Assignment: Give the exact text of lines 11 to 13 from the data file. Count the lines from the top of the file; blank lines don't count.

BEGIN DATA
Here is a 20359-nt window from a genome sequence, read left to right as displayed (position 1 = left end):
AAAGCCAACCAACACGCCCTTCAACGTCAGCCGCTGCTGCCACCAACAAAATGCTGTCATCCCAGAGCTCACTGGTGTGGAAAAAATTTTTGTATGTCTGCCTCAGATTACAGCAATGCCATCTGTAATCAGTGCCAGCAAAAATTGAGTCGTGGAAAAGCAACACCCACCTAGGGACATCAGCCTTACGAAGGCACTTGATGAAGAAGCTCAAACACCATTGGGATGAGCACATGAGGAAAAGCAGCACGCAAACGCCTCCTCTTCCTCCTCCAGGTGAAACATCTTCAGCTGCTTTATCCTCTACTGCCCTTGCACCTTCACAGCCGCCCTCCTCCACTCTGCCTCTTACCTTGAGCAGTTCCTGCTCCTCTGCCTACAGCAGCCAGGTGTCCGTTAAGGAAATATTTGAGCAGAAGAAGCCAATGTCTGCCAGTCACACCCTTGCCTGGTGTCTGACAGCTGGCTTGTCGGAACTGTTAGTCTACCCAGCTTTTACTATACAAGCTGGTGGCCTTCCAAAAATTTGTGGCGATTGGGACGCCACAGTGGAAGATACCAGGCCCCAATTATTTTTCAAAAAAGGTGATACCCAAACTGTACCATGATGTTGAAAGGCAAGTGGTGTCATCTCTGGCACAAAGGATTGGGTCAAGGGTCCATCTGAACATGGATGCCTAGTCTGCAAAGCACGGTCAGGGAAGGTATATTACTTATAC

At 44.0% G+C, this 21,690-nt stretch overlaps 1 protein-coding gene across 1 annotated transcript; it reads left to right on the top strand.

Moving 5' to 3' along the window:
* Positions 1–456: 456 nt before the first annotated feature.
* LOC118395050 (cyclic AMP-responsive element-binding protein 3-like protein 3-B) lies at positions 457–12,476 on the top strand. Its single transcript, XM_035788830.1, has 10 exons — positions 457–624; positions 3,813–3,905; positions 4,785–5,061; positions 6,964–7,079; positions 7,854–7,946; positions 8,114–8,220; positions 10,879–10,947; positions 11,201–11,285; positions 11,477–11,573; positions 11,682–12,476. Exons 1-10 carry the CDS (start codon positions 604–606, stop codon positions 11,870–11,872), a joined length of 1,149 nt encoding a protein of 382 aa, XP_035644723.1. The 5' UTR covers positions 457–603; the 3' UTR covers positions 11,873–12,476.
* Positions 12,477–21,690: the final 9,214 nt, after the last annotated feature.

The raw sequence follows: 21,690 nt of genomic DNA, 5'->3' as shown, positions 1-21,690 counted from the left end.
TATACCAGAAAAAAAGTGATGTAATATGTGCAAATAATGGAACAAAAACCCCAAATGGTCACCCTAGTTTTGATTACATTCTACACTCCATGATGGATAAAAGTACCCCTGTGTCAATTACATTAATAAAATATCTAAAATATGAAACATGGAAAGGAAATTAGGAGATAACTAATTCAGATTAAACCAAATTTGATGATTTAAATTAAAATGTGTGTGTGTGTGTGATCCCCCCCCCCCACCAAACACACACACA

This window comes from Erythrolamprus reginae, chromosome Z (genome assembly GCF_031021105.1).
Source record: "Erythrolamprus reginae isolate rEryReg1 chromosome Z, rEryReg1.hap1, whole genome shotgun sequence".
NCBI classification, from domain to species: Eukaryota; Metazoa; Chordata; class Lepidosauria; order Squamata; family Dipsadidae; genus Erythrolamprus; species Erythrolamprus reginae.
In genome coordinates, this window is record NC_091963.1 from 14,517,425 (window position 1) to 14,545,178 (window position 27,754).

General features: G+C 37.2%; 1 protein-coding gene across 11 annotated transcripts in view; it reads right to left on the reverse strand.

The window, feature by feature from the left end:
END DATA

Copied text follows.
Source record: "Erythrolamprus reginae isolate rEryReg1 chromosome Z, rEryReg1.hap1, whole genome shotgun sequence".
NCBI classification, from domain to species: Eukaryota; Metazoa; Chordata; class Lepidosauria; order Squamata; family Dipsadidae; genus Erythrolamprus; species Erythrolamprus reginae.
In genome coordinates, this window is record NC_091963.1 from 14,517,425 (window position 1) to 14,545,178 (window position 27,754).